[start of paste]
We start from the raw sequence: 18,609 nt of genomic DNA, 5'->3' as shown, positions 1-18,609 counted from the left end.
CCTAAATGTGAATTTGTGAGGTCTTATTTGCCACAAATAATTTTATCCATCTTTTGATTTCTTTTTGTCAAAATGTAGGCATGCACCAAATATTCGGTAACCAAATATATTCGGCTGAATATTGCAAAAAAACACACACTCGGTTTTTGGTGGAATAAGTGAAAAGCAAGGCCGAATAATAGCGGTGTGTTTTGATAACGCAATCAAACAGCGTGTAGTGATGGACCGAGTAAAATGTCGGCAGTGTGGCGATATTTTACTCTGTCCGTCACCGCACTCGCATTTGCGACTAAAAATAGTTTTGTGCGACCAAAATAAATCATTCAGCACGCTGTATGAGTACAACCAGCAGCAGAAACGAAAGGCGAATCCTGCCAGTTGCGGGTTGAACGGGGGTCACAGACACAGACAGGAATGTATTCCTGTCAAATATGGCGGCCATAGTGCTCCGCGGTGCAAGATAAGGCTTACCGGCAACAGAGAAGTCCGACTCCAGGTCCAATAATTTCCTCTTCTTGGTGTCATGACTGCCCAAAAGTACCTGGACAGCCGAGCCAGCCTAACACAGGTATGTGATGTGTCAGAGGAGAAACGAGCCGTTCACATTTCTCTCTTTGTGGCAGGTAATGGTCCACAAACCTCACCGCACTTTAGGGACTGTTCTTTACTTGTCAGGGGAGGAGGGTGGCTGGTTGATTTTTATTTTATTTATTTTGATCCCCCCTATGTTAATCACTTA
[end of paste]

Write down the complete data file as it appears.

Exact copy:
We start from the raw sequence: 18,609 nt of genomic DNA, 5'->3' as shown, positions 1-18,609 counted from the left end.
CCTAAATGTGAATTTGTGAGGTCTTATTTGCCACAAATAATTTTATCCATCTTTTGATTTCTTTTTGTCAAAATGTAGGCATGCACCAAATATTCGGTAACCAAATATATTCGGCTGAATATTGCAAAAAAACACACACTCGGTTTTTGGTGGAATAAGTGAAAAGCAAGGCCGAATAATAGCGGTGTGTTTTGATAACGCAATCAAACAGCGTGTAGTGATGGACCGAGTAAAATGTCGGCAGTGTGGCGATATTTTACTCTGTCCGTCACCGCACTCGCATTTGCGACTAAAAATAGTTTTGTGCGACCAAAATAAATCATTCAGCACGCTGTATGAGTACAACCAGCAGCAGAAACGAAAGGCGAATCCTGCCAGTTGCGGGTTGAACGGGGGTCACAGACACAGACAGGAATGTATTCCTGTCAAATATGGCGGCCATAGTGCTCCGCGGTGCAAGATAAGGCTTACCGGCAACAGAGAAGTCCGACTCCAGGTCCAATAATTTCCTCTTCTTGGTGTCATGACTGCCCAAAAGTACCTGGACAGCCGAGCCAGCCTAACACAGGTATGTGATGTGTCAGAGGAGAAACGAGCCGTTCACATTTCTCTCTTTGTGGCAGGTAATGGTCCACAAACCTCACCGCACTTTAGGGACTGTTCTTTACTTGTCAGGGGAGGAGGGTGGCTGGTTGATTTTTATTTTATTTATTTTGATCCCCCCTATGTTAATCACTTA